Friday, February 6, 2009

Intermittent Fasting - Interview with Brad Pilon

I think I first came across the concept of intermittent fasting (IF) in some of Art Devaney's writings several years back and at about the same time I came across Ori Hofmekler's Warrior Diet.

The Eades also
wrote about the idea a couple of years ago and recently there have been several inspiring "transformation" stories on the internet of people who have adopted IF and seen some great changes in their physique: Richard and Keith (see photo to the right) are inspirational.

All this material led me to study the idea of IF and it is now something I often practice.
Martin Berkhan has taught me a lot, but the writer whose work I have found most helpful has been Brad Pilon.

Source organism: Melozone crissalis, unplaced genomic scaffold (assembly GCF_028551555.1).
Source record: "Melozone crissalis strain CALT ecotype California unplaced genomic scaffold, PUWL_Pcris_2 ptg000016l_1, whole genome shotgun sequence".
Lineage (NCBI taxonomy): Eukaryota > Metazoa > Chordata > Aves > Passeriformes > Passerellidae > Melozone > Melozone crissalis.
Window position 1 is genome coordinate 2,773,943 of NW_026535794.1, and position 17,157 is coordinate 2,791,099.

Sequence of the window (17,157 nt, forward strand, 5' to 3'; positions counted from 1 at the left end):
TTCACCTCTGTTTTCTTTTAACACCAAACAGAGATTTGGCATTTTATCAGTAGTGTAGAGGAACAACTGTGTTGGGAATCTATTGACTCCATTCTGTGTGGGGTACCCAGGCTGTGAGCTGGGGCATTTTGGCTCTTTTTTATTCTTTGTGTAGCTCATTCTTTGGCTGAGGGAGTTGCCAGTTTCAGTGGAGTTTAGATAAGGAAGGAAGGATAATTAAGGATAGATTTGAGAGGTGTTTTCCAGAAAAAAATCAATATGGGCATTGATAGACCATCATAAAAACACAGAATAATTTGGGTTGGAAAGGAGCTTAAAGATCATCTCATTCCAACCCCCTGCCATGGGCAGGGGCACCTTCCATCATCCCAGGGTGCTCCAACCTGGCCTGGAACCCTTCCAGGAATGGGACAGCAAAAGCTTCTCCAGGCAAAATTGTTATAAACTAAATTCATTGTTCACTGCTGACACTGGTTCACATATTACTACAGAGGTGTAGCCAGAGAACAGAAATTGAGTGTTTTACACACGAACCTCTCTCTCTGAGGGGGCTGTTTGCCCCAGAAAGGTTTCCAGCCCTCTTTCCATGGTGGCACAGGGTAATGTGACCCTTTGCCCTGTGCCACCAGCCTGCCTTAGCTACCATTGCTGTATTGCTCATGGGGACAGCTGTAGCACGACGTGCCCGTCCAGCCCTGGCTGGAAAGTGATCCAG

His book Eat Stop Eat is an easy read but goes into a lot of detail examining the science behind IF and exploding some of the associated myths - e.g. it is not true that fasting will send your body into "starvation mode" and slow your metabolism.

This week Brad agreed to do an interview with me. I think his answers to my questions are really helpful and interesting and expand on some of the ideas in his book.





Can you tell us something about yourself. How did you first develop your interest in health and fitness and where did it lead?

I think to a degree I have always been interested in health and fitness. I had a subscriptions to the American Journal of Clinical Nutrition when I was 16. I did my ‘tour of duty’ working in a supplement shop during high school. I’ve been a ‘gym rat’ since I was 8 or 9. Food, nutrition and weight training have always been an interest for as long as I can remember.